In Michigan, two of three major candidates who were actively campaigning on January 15 – Obama and John Edwards – weren’t even on the ballot and voters had been told for months that the contest wouldn’t count (something Clinton herself even said publicly). None of the candidates campaigned in the state and hundreds of thousands of voters either stayed home (turnout in the Democratic primary was dramatically off the pace of every state that voted this year, save Florida) or opted to participate in the Republican primary held on the same day. These are not your everyday flaws and the outcome can hardly be considered a fair and reasonable reflection of the state’s Democrats.
Of course, had the roles at the meeting been reversed and had it been Obama – and not Clinton – in desperate need of extra delegates out of Florida and Michigan, you can bet that his loyal allies on the committee would have been playing the same game Ickes did. And Ickes, for his part, would have been enumerating the many ways in which the vote in those two states was flawed. Clinton’s Florida and Michigan posture, no matter what grand purpose her diehard supporters may have convinced themselves of, was never about deeply held principles. It was about political convenience.
The same can be said, in fact, about the R.B.C.’s verdict, and this is the biggest single reason that Clinton’s threat of a convention fight is empty.The majority of committee members were motivated by two factors: a recognition of Obama’s inevitability, and a strong desire to end the primary process and move toward party unity. Clinton claimed 13 allies on the committee, but the vote on the Michigan compromise was 19-8. The reason for the defections was best expressed by Don Fowler, the former D.N.C. chairman and Clinton backer, who broke with her on the vote. Fowler pronounced himself displeased with the plan but, addressing Ickes across the room, declared: “Harold, this is my position, I respect and love you, but this is what I think we should do.”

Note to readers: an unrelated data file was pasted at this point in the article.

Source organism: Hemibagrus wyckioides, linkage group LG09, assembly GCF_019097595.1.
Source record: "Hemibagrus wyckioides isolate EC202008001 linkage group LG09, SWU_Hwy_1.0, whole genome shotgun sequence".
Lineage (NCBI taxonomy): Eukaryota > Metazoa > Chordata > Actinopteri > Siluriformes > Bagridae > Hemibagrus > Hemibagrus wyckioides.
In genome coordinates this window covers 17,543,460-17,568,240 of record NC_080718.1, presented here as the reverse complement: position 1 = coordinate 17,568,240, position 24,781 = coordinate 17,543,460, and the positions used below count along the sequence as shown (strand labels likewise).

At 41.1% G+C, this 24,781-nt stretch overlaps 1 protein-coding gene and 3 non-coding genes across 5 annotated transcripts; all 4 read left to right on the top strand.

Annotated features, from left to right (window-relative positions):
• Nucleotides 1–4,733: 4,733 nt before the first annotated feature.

In that moment, a fault line among Clinton supporters became clear. This may be close to a 50-50 race in terms of popular vote (it’s a 49.1-47.7 race, according to the Real Clear Politics tally), but a big chunk of those Clinton supporters are pragmatic and not blind in their loyalty. Much like Fowler and the other R.B.C. members who deserted her, they can read the writing on the wall and are not prepared to damage their party’s fall prospects for a gesture of devotion to Hillary Clinton.
Yes, Clinton has more than her share of supporters-for-life, like the spirited crowd that assembled in the meeting hall on Saturday, who made it clear that they would happily follow her into a fight in Denver. But the clear majority of the party is now prepared to accept Obama.
Instigating a credentials fight would be a horrific short- and long-term strategy for Clinton. She’d essentially be fighting for an extra four delegates in Michigan (and maybe a few of the “uncommitteds”) while facing an overall gap of 200 delegates (probably more, after next week). And it would almost certainly be in vain anyway, if the R.B.C. ruling is any clue. Plus, it would very possibly ruin her prospects for a 2012 campaign, should Obama lose in the fall. By taking her fight to the convention, she’d be blamed for an Obama defeat in the fall and her more pragmatic supporters (the Fowler-types who broke with her on Saturday) would feel no loyalty to her in 2012. Her base would be radically reduced.
Obama will soon declare victory, possibly as early as Tuesday, and likely by the end of next week. No matter what Harold Ickes is saying now, expect Clinton’s concession to come around the same time.